Flipping is a useful case study to use to consider how we may teach the same course, content, and outcomes in a different way. It won’t work for everything, but it raises some useful questions for thinking about your course. This is an introductory briefing about the idea and some considerations for both staff and students.
This is the first of two posts shared to introduce some of the background and theoretical ideas to consider regarding the transition to university mathematics, as well as provide an insight and links to some of the literature and scholarship in this area.
This post focuses on the transition and the specific problems and issues frequently noted for mathematics. The second post discusses some aspects/models of advanced mathematics at university which are particularly relevant to these issues.
This is the second of two posts introducing some of the background ideas to consider when looking at the transition to university mathematics. The first post focused on the transition and the specific problems and issues frequently noted for mathematics. This post discusses some aspects/models of advanced mathematics at university which are particularly relevant to these issues.
Collected below are suggested example sources for ideas from the scholarship of learning and teaching. These are not the only sources, but some places to start that might be useful. Included are examples from different types of resources – textbooks, websites, tips/tricks, journals.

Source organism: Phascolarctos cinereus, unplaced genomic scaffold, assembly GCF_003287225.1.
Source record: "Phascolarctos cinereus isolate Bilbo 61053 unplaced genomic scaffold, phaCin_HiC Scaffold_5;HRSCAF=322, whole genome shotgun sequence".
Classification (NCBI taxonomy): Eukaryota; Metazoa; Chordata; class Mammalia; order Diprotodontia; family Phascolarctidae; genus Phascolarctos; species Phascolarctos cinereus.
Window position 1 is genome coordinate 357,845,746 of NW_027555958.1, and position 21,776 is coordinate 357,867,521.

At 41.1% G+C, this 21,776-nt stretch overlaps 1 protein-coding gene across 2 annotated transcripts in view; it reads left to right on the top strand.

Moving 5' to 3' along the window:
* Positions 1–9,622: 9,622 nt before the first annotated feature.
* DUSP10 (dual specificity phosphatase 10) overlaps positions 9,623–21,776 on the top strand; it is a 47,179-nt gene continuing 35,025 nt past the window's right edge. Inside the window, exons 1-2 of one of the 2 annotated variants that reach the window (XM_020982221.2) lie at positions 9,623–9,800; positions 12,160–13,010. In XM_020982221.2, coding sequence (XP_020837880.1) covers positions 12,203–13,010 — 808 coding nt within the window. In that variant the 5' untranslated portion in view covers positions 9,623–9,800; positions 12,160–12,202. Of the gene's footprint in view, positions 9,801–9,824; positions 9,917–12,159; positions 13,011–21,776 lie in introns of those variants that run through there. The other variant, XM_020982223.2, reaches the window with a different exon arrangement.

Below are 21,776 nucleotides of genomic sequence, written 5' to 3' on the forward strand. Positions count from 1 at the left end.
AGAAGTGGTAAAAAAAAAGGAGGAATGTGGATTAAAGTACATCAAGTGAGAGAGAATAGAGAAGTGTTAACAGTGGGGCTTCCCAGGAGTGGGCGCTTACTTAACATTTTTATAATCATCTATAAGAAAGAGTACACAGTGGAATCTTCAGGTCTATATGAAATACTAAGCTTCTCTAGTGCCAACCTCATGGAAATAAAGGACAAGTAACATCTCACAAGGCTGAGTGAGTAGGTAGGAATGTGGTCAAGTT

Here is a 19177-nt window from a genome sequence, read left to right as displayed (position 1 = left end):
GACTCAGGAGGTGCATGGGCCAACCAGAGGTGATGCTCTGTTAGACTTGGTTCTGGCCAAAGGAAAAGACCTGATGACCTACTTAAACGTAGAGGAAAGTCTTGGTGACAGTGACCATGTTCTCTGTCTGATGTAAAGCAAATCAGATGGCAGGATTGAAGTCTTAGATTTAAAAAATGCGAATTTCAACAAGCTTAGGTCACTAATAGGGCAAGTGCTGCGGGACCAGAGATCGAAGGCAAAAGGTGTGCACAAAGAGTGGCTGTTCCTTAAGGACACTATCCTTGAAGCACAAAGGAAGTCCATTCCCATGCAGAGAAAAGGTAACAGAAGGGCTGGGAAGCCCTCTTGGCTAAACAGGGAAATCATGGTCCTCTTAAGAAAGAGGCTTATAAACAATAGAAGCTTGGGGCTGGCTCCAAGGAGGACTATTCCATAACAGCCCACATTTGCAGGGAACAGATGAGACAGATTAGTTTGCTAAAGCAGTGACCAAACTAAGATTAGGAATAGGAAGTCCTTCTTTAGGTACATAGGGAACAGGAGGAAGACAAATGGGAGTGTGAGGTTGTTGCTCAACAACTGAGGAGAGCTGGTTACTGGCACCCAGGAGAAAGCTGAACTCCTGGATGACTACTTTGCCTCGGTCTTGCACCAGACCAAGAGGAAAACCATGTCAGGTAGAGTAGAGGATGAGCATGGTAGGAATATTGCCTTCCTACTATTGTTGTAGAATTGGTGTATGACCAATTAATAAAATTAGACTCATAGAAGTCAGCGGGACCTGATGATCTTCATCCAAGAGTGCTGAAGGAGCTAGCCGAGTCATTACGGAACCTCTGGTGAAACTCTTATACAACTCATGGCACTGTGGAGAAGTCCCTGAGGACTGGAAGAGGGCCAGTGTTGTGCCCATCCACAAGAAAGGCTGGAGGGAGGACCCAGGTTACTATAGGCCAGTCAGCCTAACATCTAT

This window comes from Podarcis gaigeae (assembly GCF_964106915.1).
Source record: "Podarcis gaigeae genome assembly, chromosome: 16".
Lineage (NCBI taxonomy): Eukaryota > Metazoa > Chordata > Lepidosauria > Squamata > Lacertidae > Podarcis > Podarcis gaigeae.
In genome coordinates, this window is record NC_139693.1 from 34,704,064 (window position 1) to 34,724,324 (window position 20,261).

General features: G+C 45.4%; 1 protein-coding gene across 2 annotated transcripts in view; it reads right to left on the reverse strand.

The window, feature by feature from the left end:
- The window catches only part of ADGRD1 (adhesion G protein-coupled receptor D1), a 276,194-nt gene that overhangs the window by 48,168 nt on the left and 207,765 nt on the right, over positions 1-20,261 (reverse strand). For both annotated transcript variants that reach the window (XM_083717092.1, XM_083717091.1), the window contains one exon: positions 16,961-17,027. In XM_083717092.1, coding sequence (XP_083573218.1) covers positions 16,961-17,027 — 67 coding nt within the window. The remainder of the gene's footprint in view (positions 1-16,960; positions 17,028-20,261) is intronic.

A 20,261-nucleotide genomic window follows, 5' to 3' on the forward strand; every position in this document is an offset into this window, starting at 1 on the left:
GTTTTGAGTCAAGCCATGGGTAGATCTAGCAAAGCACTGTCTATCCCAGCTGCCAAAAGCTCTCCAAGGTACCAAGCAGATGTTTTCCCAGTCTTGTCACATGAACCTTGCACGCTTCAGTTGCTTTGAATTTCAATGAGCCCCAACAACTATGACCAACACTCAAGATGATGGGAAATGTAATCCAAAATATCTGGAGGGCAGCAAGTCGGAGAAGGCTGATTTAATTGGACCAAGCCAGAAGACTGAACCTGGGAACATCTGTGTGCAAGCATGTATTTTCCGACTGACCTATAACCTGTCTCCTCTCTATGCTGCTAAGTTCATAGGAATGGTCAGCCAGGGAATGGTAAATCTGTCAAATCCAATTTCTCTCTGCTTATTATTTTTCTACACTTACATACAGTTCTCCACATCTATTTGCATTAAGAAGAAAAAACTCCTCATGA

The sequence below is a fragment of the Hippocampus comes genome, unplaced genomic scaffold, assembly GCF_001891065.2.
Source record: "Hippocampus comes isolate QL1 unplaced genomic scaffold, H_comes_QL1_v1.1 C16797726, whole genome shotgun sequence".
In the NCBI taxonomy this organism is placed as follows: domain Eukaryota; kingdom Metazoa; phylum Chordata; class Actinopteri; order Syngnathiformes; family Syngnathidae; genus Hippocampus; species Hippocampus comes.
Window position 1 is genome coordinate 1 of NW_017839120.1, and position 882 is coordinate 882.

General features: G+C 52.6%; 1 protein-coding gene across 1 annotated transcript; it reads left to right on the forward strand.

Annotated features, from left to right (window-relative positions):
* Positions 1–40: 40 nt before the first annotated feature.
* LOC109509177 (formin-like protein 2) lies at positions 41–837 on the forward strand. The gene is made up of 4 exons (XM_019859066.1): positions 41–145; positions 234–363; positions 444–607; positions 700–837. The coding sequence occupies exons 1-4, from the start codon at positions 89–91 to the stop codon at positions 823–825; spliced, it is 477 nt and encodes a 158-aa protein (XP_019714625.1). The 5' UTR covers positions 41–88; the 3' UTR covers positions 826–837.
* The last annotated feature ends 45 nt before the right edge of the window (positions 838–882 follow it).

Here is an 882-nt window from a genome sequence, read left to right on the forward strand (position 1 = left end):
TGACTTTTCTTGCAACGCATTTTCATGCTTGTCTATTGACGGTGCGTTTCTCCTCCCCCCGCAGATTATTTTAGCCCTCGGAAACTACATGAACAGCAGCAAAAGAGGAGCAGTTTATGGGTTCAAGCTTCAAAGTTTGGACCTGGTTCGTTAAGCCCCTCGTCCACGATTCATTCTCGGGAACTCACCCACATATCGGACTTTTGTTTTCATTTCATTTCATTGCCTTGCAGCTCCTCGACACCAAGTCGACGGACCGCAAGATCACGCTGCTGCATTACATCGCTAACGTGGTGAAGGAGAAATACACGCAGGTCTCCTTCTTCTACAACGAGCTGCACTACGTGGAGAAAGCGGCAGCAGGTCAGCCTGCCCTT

Motivation may be a major factor in the approach taken to learning by students. Changing attitudes within the student body, increasing diversity amongst the student population, widening participation, outreach work, fees, and national policy and debates may all mean that the motivations observed by staff shift over time and context. The study of motivation in education (at all levels) is a large field and so presented here is a short summary of some categorisations regarding student motivation from the literature, along with an example question that we can ask about our own students to help understand their differing motivations better.
Dr John Chew from the Department of Chemical Engineering at the University of Bath discusses his preparation for the first lecture of a course and the importance of revision to making good first impressions.
Dr John Chew from the Department of Chemical Engineering at the University of Bath discusses how he links to his research and that of the department to help motivate the students to think about applications.
Dr John Troyer from the Department of Social and Policy Sciences at the University of Bath discusses the broader question of what is technology in the classroom, as part of his thoughts on its use.
Dr John Troyer from the Department of Social and Policy Sciences at the University of Bath discusses the importance of exploring the use of different classroom technologies, experimenting, and finding the right mixture for you.
Dr Fabio Nemetz from the Department of Computer Science at the University of Bath, leads this video looking at the question of why students should attend your lecture, with contributions from students and footage of other teachers at the University. This video is part of a set in which Fabio and his students discuss techniques he uses to try to make lectures more engaging.